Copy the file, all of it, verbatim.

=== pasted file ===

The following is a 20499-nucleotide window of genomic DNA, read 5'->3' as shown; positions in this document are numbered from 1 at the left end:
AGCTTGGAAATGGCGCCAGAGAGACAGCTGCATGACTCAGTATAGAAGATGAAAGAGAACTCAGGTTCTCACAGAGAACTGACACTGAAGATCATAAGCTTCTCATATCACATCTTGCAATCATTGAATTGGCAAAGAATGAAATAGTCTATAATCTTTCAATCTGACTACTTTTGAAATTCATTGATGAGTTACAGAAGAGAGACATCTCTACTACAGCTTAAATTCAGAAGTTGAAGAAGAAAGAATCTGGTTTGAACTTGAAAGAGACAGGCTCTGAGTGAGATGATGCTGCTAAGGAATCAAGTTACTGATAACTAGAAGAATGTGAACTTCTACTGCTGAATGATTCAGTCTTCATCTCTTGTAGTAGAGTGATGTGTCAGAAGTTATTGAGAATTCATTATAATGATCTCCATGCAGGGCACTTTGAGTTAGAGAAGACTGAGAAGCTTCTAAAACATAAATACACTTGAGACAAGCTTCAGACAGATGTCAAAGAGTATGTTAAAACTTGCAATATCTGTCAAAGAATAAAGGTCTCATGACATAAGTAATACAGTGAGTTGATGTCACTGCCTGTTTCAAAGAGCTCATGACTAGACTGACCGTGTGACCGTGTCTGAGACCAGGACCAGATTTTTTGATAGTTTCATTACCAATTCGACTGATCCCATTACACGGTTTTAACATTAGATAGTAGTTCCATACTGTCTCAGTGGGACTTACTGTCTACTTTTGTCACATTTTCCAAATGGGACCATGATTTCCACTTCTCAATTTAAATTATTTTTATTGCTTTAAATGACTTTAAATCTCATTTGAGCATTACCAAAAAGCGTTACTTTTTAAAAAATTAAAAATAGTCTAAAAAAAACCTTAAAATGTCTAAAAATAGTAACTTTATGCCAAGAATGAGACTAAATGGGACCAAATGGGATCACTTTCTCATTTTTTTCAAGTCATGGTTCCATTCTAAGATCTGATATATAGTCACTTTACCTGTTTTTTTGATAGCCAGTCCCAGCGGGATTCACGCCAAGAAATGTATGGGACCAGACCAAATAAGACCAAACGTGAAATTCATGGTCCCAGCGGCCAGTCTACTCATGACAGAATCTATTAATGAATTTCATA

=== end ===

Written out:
The following is a 20499-nucleotide window of genomic DNA, read 5'->3' as shown; positions in this document are numbered from 1 at the left end:
AGCTTGGAAATGGCGCCAGAGAGACAGCTGCATGACTCAGTATAGAAGATGAAAGAGAACTCAGGTTCTCACAGAGAACTGACACTGAAGATCATAAGCTTCTCATATCACATCTTGCAATCATTGAATTGGCAAAGAATGAAATAGTCTATAATCTTTCAATCTGACTACTTTTGAAATTCATTGATGAGTTACAGAAGAGAGACATCTCTACTACAGCTTAAATTCAGAAGTTGAAGAAGAAAGAATCTGGTTTGAACTTGAAAGAGACAGGCTCTGAGTGAGATGATGCTGCTAAGGAATCAAGTTACTGATAACTAGAAGAATGTGAACTTCTACTGCTGAATGATTCAGTCTTCATCTCTTGTAGTAGAGTGATGTGTCAGAAGTTATTGAGAATTCATTATAATGATCTCCATGCAGGGCACTTTGAGTTAGAGAAGACTGAGAAGCTTCTAAAACATAAATACACTTGAGACAAGCTTCAGACAGATGTCAAAGAGTATGTTAAAACTTGCAATATCTGTCAAAGAATAAAGGTCTCATGACATAAGTAATACAGTGAGTTGATGTCACTGCCTGTTTCAAAGAGCTCATGACTAGACTGACCGTGTGACCGTGTCTGAGACCAGGACCAGATTTTTTGATAGTTTCATTACCAATTCGACTGATCCCATTACACGGTTTTAACATTAGATAGTAGTTCCATACTGTCTCAGTGGGACTTACTGTCTACTTTTGTCACATTTTCCAAATGGGACCATGATTTCCACTTCTCAATTTAAATTATTTTTATTGCTTTAAATGACTTTAAATCTCATTTGAGCATTACCAAAAAGCGTTACTTTTTAAAAAATTAAAAATAGTCTAAAAAAAACCTTAAAATGTCTAAAAATAGTAACTTTATGCCAAGAATGAGACTAAATGGGACCAAATGGGATCACTTTCTCATTTTTTTCAAGTCATGGTTCCATTCTAAGATCTGATATATAGTCACTTTACCTGTTTTTTTGATAGCCAGTCCCAGCGGGATTCACGCCAAGAAATGTATGGGACCAGACCAAATAAGACCAAACGTGAAATTCATGGTCCCAGCGGCCAGTCTACTCATGACAGAATCTATTAATGAATTTCATA